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16 July 2008 The Constellation-X Observatory
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The Constellation-X Observatory is currently planned as NASA's next major X-ray observatory to be launched towards the end of the next decade. The driving science goals for the mission are to: 1) Trace the evolution of Black Holes with cosmic time and determine their contribution to the energy output of the Universe; 2) Observe matter spiraling into Black Holes to test the predictions of General Relativity; 3) Use galaxy clusters to trace the locations of Dark Matter and follow the formation of structure as a function of distance; 4) Search for the missing baryonic matter; 5) Directly observe the dynamics of Cosmic Feedback to test models for galaxy formation; 6) Observe the creation and dispersion of the elements in supernovae; and 7) Precisely constrain the equation of state of neutron stars. To achieve these science goals requires high resolution (R > 1250) X-ray spectroscopy with 100 times the throughput of the Chandra and XMMNewton. The Constellation-X Observatory will achieve this requirement with a combination of four large X-ray telescopes on a single satellite operating in the 0.25 to 10 keV range. These telescopes will feed X-ray micro-calorimeter arrays and grating spectrometers. A hard X-ray telescope system will provide coverage up to at least 40 keV. We describe the mission science drivers and the mission implementation approach.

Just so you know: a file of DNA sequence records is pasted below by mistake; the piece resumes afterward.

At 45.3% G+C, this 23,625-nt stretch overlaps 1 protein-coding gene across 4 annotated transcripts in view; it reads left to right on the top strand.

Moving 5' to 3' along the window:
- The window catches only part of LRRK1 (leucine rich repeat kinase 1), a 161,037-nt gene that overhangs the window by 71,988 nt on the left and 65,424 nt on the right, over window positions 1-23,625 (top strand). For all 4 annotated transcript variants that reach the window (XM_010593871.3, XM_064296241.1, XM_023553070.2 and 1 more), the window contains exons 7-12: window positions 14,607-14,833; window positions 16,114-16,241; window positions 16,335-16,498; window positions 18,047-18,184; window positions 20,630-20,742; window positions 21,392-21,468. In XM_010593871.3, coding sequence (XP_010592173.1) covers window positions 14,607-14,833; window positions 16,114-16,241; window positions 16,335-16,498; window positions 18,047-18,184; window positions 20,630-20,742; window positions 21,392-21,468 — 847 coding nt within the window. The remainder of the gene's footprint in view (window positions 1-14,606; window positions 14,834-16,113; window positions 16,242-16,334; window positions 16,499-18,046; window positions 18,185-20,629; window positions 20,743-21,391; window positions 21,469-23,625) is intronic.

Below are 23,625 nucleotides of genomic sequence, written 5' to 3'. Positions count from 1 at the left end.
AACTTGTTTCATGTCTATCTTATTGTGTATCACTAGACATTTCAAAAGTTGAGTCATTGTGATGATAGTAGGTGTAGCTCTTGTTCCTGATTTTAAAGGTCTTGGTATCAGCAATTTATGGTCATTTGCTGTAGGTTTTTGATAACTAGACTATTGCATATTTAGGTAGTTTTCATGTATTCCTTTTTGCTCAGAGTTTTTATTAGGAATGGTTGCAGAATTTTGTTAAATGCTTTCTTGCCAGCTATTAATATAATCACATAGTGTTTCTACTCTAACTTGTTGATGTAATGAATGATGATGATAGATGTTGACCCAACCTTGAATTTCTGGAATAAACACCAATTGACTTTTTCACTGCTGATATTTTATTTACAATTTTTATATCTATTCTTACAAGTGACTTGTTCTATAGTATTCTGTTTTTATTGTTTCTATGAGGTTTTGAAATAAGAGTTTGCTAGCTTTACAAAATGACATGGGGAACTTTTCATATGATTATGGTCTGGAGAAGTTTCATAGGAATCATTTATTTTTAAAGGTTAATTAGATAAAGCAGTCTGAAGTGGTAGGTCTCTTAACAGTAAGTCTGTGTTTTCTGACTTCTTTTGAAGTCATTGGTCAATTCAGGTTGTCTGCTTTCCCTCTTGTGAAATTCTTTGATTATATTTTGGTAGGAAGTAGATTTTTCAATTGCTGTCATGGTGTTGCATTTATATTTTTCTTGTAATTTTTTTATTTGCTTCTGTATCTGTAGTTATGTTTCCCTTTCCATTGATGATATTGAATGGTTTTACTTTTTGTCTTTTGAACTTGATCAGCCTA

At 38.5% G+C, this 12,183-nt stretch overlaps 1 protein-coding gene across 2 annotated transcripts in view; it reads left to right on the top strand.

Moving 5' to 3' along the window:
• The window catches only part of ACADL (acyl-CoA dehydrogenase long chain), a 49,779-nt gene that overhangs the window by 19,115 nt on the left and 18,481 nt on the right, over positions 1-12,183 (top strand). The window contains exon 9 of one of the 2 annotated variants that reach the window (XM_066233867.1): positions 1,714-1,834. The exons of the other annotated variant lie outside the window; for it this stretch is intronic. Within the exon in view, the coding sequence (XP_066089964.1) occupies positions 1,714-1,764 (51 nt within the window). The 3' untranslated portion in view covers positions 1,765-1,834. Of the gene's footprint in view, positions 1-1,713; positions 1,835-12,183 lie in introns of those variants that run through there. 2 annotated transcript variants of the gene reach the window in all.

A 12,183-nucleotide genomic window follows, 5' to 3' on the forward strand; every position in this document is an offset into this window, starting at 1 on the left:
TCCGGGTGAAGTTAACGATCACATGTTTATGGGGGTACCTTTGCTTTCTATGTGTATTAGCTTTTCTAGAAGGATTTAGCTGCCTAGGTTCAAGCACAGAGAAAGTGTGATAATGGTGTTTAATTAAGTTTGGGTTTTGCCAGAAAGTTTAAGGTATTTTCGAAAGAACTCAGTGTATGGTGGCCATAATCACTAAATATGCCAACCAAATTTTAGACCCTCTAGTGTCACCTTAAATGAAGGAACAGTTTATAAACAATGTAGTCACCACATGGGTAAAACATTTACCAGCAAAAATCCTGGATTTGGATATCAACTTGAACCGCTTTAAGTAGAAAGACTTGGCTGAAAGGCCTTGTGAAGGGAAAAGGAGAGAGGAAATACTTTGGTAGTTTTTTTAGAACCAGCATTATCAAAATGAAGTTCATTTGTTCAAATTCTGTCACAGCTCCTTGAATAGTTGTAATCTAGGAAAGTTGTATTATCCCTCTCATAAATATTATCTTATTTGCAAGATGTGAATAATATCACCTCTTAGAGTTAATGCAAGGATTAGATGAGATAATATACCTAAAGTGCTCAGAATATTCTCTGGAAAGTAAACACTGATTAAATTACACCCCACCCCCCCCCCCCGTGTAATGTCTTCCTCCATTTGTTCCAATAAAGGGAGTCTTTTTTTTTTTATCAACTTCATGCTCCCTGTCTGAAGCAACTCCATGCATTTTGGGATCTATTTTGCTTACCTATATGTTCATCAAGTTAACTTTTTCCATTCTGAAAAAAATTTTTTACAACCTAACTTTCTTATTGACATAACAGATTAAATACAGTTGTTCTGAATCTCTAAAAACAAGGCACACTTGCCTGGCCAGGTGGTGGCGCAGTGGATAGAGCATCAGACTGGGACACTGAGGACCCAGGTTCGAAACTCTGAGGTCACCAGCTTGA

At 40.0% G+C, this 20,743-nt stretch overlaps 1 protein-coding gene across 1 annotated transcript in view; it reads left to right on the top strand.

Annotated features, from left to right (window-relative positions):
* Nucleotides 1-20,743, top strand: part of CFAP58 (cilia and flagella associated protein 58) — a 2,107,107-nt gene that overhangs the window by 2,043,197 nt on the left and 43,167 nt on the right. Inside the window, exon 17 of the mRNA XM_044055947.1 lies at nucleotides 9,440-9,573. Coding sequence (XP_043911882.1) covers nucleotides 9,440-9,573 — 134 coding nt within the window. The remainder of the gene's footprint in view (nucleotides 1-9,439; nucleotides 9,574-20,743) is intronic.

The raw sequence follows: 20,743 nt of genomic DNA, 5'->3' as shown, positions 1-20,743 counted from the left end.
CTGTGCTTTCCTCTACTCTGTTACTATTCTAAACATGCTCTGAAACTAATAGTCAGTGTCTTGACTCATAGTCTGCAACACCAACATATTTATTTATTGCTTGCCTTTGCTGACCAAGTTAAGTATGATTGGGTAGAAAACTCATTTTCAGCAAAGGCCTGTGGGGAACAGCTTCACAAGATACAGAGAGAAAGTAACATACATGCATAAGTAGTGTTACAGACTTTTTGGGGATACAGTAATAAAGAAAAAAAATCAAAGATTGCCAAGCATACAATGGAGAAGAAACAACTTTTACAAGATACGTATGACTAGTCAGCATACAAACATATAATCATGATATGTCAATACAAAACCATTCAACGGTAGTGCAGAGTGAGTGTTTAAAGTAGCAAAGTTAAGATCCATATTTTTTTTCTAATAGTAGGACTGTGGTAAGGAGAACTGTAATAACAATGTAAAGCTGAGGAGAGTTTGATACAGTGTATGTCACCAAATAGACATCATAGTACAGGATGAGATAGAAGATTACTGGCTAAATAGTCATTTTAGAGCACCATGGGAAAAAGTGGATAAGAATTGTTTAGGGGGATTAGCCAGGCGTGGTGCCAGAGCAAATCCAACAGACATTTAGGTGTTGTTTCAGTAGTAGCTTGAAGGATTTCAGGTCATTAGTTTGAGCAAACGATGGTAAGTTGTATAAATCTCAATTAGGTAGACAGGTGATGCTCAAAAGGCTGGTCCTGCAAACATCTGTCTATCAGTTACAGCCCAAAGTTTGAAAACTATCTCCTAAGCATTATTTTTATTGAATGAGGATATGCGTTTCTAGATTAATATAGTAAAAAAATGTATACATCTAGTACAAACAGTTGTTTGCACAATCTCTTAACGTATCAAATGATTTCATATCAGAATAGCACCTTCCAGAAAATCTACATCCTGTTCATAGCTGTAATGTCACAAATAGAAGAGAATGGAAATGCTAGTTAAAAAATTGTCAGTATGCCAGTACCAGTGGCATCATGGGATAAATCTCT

© (2008) COPYRIGHT Society of Photo-Optical Instrumentation Engineers (SPIE). Downloading of the abstract is permitted for personal use only.
Jay Bookbinder, Randall Smith, Anne Hornschemeier, Michael Garcia, Nicholas White, Harvey Tananbaum, Robert Petre, Suzanne Romaine, and Paul Reid "The Constellation-X Observatory", Proc. SPIE 7011, Space Telescopes and Instrumentation 2008: Ultraviolet to Gamma Ray, 701102 (16 July 2008);


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